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This Season's Hottest Brain Regions

Neuroskeptic iconNeuroskeptic
By Neuroskeptic
May 6, 2010 12:17 AMNov 5, 2019 12:19 AM


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Are you a budding neuroscientist who's not sure which part of the brain to specialize in? Or perhaps you're a purveyor of media neuro-nonsense who's wondering which area to namedrop as being the key to sex / intelligence / politics next?

Well, wonder no more, because Neuroskeptic can now exclusively reveal which parts of the brain are hot, and which are not, right now (thanks to the high-tech method of searching PubMed and counting the papers published referring to eight major brain regions, each year from 1985 to 2009.)

The hippocampus stands out as an extremely hot region with both a huge number of papers and rapid growth over 25 years. So it's probably a good place to build a career... but on the other hand, the market may be saturated already, and it shows some signs of flatlining in the past few years. The cerebellum has long been popular, but growth has been extremely slow lately.

To better highlight the growth curves here's the same data but normalized to the year 2000 (so "2" means twice as many papers as in 2000, etc.)

This shows major differences. The orbitofrontal cortex and cingulate cortex are both undergoing massive growth at the moment. The amygdala and parietal cortex are pretty hot too. By contrast, the cerebellum and the caudate are stuck in the scientific doldrums.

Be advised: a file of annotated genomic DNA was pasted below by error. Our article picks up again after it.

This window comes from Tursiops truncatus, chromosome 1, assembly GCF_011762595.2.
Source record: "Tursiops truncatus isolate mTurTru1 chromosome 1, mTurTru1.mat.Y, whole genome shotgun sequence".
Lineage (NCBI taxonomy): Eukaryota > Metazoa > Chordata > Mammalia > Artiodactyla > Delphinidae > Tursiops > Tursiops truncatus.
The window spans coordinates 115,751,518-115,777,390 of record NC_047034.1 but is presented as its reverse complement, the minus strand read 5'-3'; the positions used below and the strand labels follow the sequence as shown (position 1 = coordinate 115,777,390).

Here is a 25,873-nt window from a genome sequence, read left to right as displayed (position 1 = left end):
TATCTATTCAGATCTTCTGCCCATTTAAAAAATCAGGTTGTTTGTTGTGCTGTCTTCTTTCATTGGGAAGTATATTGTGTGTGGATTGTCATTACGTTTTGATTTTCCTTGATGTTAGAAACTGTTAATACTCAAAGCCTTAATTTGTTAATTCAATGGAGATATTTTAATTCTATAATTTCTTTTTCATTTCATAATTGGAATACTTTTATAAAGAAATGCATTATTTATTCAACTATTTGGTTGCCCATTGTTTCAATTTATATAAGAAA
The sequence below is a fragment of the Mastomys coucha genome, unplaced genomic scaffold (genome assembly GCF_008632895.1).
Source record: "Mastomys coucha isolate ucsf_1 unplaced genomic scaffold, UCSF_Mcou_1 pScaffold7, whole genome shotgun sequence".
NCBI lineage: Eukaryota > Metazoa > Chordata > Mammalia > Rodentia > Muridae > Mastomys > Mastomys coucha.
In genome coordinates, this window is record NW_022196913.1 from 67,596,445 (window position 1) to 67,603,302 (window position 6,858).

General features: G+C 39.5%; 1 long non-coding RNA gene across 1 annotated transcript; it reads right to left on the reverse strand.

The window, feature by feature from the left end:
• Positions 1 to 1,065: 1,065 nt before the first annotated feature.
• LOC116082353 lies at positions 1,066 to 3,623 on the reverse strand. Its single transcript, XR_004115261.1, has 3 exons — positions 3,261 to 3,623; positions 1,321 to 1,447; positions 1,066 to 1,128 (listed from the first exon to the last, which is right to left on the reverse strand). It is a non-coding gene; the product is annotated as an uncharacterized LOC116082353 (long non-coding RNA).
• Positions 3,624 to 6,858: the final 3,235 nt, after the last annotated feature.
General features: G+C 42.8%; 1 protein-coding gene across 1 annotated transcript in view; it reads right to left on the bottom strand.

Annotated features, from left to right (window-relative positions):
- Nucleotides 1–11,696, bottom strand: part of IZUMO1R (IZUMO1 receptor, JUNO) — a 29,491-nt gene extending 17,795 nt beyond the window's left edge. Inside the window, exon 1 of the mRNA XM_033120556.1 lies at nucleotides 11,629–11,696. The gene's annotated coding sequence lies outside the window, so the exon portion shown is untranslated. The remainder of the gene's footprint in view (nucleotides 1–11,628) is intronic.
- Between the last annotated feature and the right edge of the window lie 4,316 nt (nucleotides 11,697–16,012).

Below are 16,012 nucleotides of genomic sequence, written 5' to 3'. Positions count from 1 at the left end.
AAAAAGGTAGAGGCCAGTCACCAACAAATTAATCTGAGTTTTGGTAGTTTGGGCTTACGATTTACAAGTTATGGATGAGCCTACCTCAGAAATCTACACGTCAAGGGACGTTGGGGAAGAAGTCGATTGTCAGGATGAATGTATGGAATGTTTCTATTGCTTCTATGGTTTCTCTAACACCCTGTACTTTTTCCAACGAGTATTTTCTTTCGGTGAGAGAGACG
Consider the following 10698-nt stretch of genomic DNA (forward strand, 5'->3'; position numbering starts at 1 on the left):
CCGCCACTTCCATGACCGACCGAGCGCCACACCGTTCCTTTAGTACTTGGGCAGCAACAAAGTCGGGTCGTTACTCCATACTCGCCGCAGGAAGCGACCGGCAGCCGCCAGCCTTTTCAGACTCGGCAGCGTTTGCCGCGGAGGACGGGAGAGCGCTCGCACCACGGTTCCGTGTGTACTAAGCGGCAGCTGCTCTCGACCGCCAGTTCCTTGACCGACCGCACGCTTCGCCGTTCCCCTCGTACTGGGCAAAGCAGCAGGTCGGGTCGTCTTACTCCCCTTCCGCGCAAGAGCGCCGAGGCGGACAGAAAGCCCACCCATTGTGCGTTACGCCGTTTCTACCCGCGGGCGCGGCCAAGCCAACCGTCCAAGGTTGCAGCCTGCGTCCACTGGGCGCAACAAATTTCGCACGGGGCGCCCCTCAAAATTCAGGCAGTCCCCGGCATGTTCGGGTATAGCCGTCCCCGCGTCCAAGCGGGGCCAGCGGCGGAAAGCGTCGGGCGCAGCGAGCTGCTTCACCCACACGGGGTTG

Why are the patterns so different for different parts of the brain? That's a big question which hopefully will get discussed in the Comments. I suspect that the recent rise of the cingulate cortex and the orbitofrontal cortex, however, has much to do with the rise of fMRI (i.e. within the last 10 years, mostly), which allows them to be easily studied in humans for the first time.

Both of these areas are quite difficult to study with older technologies like EEG, because of their location within the head. That said, the same problem applies to plenty of other regions, but the orbitofrontal and cingulate cortex are also difficult to study in lab rats and mice, because it's not clear which parts of the rodent brain map onto which parts of the human brain in these regions. By contrast, things like the cerebellum and caudate nucleus have exact rodent equivalents, perhaps making them more attractive to early researchers.

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